The audience was a mix of professional businessmen, high-impact young entrepreneurs, few government officials including the Saudi Labor Minister His Excellency Mr. Adel Faqih (http://mol.gov.sa), who attended for almost an hour. Men were more, in number, than women, yet, the ladies were very responsive, and their contributions were very positive as well. In some issues, they were braver than men in exploring more open-minded and liberal perspectives.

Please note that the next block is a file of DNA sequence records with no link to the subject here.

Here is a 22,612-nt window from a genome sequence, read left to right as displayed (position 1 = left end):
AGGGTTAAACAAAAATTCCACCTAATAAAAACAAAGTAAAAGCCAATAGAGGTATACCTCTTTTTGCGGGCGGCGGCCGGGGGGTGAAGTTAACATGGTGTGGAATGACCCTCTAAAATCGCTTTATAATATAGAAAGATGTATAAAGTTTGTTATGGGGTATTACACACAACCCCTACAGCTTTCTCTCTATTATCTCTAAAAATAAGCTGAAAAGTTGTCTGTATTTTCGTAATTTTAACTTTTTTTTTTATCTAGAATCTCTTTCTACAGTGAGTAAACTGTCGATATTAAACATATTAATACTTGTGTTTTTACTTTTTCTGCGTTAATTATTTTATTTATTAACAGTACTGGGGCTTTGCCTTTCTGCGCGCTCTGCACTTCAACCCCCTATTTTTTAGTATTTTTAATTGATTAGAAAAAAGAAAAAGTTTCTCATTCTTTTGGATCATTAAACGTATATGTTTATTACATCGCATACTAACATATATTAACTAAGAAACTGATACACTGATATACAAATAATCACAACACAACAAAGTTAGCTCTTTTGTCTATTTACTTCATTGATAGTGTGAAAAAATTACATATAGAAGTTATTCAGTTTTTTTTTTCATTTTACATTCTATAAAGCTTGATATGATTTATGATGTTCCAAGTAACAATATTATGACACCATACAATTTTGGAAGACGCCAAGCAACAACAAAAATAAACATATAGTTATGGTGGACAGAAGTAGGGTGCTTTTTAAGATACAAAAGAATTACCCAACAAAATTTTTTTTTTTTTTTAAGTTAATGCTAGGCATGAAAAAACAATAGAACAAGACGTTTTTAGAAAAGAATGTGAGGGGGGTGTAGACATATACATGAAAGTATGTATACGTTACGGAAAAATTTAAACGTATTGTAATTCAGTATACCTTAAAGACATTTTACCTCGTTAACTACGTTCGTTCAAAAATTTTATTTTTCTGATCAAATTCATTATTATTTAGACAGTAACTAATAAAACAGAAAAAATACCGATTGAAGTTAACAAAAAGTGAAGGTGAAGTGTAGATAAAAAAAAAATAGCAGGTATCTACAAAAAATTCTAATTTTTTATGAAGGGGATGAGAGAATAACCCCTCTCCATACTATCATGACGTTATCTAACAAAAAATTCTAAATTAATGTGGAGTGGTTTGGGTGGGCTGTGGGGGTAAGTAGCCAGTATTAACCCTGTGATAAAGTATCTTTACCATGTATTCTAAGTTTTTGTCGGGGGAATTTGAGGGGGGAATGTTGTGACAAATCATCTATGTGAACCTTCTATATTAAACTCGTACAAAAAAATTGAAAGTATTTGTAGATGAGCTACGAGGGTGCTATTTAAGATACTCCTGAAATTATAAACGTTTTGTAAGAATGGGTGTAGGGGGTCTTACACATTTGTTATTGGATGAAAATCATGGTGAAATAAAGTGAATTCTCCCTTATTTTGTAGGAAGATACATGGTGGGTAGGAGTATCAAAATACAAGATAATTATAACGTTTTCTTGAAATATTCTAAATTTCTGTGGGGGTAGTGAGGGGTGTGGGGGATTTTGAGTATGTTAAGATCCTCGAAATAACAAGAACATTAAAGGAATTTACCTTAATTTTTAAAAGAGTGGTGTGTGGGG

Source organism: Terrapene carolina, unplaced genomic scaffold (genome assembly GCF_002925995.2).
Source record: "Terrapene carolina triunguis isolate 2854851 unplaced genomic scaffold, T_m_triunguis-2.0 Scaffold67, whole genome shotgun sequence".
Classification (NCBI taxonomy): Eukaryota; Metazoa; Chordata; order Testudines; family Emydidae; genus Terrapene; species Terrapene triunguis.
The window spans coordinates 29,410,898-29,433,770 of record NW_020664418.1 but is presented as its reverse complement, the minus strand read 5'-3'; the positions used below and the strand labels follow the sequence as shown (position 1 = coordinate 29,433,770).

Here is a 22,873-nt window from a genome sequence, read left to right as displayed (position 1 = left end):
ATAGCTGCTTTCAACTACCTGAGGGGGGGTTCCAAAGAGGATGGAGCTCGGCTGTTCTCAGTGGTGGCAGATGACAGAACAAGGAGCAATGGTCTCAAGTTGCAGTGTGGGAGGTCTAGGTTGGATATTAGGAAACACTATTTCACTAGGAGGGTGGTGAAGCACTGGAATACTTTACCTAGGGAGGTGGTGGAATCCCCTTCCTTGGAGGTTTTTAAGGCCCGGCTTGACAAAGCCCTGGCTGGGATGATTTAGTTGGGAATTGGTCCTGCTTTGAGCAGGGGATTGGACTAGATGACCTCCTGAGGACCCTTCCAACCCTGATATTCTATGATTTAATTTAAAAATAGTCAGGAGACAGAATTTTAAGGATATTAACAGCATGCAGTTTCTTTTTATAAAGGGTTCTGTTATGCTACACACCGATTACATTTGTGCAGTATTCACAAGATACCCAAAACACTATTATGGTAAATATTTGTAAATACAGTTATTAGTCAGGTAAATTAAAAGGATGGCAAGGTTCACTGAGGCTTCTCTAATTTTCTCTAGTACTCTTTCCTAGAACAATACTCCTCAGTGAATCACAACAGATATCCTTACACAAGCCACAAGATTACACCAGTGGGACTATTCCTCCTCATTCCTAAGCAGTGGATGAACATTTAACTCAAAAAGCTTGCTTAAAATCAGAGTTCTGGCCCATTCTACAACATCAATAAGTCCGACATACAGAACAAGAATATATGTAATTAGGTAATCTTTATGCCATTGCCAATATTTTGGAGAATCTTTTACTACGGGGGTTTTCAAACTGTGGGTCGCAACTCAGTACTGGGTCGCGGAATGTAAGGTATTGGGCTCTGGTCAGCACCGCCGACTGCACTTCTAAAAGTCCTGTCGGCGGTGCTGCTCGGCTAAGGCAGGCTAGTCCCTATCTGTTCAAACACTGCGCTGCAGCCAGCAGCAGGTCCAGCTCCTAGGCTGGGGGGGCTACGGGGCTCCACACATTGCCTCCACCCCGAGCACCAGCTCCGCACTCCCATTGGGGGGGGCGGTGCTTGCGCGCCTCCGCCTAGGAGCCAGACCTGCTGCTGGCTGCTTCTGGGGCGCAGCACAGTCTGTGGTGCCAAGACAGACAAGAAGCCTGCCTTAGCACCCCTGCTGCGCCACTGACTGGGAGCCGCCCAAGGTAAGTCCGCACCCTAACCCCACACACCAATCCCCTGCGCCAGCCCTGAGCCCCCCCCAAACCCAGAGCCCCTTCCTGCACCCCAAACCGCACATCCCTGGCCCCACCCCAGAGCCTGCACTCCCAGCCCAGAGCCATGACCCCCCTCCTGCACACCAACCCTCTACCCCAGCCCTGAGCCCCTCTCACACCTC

The workshop started with a case study on Angels in British Columbia followed by questions to handle by all in a “bees-cell” free climate. This was followed by looking, in a systematic way, on subjects from Lerner’s fantastic book titled “Boulevard of Broken Dreams: Why Public Efforts to Boost Entrepreneurship and Venture Capital Have Failed–and What to Do About It.” The discussion was on issues such as how angel investors’ work, challenges facing policy-makers and rationales behind governments desire to help new ventures. Additionally, Lerner took the audience on a journey through several small mini-cases about how, in several emerging economies, entrepreneurs and new ventures were encouraged. The workshop was concluded by a full “white board” hot session focusing on Jeddah in Saudi Arabia.